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Having seen how quickly upcoming platformer Yooka-Laylee smashed its crowdfunding target, there seems to be a real appetite for the return of the style of game that defined so many of our childhoods on the Nintendo 64. The team at Playtonic has been unashamedly vocal about their desire to recapture the magic that made Rare such a beloved developer before Microsoft reduced the studio to a Kinect factory, with the classic Banjo-Kazooie clearly the main source of inspiration. The long wait for Yooka-Laylee is nearly over, but Sumo Digital has also sensed an opportunity to appeal to our nostalgia with Snake Pass, which couldn’t look or feel like more of a throwback Rare game if it tried.
With it riffing so clearly on a genre associated with Nintendo hardware, it’s no surprise Sumo Digital worked overtime to have a Switch port of the game ready for the same release date as other platforms. Taking place across just over a dozen bright and colourful levels, starring a dynamic duo of a snake named Noodle and a bird named Doodle, Snake Pass absolutely wears its heart on its sleeve. Even the delightful music sounds befitting of an old Rare game, having been orchestrated by Donkey Kong Country composer David Wise. Its visuals are, in fairness, more similar to a relatively more contemporary Rare title, with Noodle looking like he’s just slithered out of Viva Pinata.
Where the similarities end are in how Snake Pass actually plays. There’s mileage to be had in describing it as a platformer, but there’s no jumping whatsoever, nor are there any enemies to best. Snake Pass is all about traversal driven by a commitment to the physics of its lead character, much in the same way as Octodad. Each level is packed with hidden collectibles, but the path to completion is usually quite obvious, and it would be easy to get there too if Sumo Digital had caved in and given Noodle the ability to propel himself upwards, perhaps by contorting himself into a spring and launching into the air. Instead you really do have to think and move like a real snake.
The right trigger initiates forward movement, but to make ground with any sense of urgency Noodle has to slither left and right with the left stick to pick up speed. Noodle can raise his head to begin the process of clambering above obstacles, which range from simple divots in the ground to bamboo poles intertwined to form climbing frames. All of the levels have a great deal of verticality and these frames form a huge part of it. Making your way up them demands patience, with the left trigger constricting Noodle’s body to allow him to hold on to the poles. Doodle is the final utility in Noodle’s arsenal, with his companion able to grab hold of the end of his body and hoist it up for a bit of extra leverage.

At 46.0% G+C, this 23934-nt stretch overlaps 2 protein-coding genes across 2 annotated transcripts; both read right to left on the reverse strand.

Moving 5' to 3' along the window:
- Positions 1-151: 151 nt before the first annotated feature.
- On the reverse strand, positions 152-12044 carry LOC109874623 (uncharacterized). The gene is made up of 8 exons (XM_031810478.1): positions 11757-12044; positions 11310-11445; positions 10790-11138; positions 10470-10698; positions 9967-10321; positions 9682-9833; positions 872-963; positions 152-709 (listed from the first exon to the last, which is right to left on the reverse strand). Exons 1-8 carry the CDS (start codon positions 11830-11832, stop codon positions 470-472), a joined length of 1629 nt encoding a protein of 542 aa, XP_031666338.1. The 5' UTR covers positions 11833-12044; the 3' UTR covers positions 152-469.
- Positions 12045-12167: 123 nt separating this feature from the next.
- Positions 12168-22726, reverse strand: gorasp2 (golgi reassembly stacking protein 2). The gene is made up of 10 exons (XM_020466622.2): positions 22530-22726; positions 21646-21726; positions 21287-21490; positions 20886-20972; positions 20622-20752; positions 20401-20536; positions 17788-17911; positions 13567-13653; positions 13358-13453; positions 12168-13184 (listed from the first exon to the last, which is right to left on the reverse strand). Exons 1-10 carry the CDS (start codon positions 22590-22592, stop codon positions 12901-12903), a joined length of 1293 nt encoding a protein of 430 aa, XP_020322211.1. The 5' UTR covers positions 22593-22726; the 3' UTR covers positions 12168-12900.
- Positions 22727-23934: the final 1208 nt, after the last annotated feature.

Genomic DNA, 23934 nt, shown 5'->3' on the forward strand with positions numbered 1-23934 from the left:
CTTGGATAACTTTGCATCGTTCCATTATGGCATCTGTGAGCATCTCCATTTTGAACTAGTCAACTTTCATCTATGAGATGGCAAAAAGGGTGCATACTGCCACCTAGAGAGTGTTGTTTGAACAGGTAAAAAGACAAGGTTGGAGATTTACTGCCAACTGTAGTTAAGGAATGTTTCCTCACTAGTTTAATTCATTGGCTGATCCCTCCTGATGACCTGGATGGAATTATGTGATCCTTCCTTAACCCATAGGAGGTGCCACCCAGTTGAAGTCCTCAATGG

If it sounds like a lot to take in, that’s because — by the standards of modern video games — it is. Snake Pass only has 15 levels and none of them are particularly complex, with no objectives other than collecting different trinkets, but its control system and the physics that drive it are truly unique. There’s plenty of frustration to be had if you forego patience, but incredible satisfaction to be gained when you finally master Noodle’s intricacies. It may take a number of hours for some to get to grips with it all, and for them it’ll be unfortunate that the game’s short length means the credits will roll just as they begin to feel confident with the controls.
There are issues besides its length, though, and unfortunately they’re more fundamental to the gameplay itself. For a game of this ilk to have a bad camera is a cardinal sin, and Snake Pass comes dangerously close to that standard on occasion. You have some control when it comes to rotating the view side-to-side, but making your way up the aforementioned climbing frames can sometimes be made difficult by the camera’s inability to adapt the view. Falling to your death is frustrating at the best of times, but doubly so when it feels like the camera played a part. Speaking of death, Snake Pass could also do with a more generous checkpoint system.
Despite these problems, Snake Pass is an eminently likable game, helped by the terrifically colourful visuals and charming soundtrack. The game scales down to the Switch really well for the most part, but does run at a slightly reduced resolution compared to the PlayStation 4 and Xbox One versions. Those playing on PS4 Pro can play at 4K but the option to play at a locked 60 frames-per-second at 1080p is preferable. If you’re on PC, you can expect the best of both worlds.
Images: Sumo Digital
Snake Pass can frustrate as much as it delights, but the flaws will be easy to ignore for those who grew up during Rare’s N64 heyday.